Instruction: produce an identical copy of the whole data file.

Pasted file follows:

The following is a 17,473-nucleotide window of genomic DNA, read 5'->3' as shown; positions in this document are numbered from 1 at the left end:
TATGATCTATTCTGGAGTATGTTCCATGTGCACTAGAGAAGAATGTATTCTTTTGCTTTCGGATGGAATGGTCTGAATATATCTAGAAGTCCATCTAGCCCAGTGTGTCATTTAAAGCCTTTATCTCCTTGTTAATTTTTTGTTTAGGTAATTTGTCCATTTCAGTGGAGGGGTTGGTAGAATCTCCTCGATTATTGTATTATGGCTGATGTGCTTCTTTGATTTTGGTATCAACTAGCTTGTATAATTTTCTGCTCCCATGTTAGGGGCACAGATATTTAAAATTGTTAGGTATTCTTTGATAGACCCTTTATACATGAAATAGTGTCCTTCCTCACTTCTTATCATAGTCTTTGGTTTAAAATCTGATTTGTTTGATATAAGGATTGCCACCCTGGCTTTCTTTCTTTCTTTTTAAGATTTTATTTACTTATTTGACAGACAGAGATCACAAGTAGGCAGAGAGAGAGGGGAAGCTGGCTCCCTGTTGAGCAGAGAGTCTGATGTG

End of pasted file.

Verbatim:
The following is a 17,473-nucleotide window of genomic DNA, read 5'->3' as shown; positions in this document are numbered from 1 at the left end:
TATGATCTATTCTGGAGTATGTTCCATGTGCACTAGAGAAGAATGTATTCTTTTGCTTTCGGATGGAATGGTCTGAATATATCTAGAAGTCCATCTAGCCCAGTGTGTCATTTAAAGCCTTTATCTCCTTGTTAATTTTTTGTTTAGGTAATTTGTCCATTTCAGTGGAGGGGTTGGTAGAATCTCCTCGATTATTGTATTATGGCTGATGTGCTTCTTTGATTTTGGTATCAACTAGCTTGTATAATTTTCTGCTCCCATGTTAGGGGCACAGATATTTAAAATTGTTAGGTATTCTTTGATAGACCCTTTATACATGAAATAGTGTCCTTCCTCACTTCTTATCATAGTCTTTGGTTTAAAATCTGATTTGTTTGATATAAGGATTGCCACCCTGGCTTTCTTTCTTTCTTTTTAAGATTTTATTTACTTATTTGACAGACAGAGATCACAAGTAGGCAGAGAGAGAGGGGAAGCTGGCTCCCTGTTGAGCAGAGAGTCTGATGTG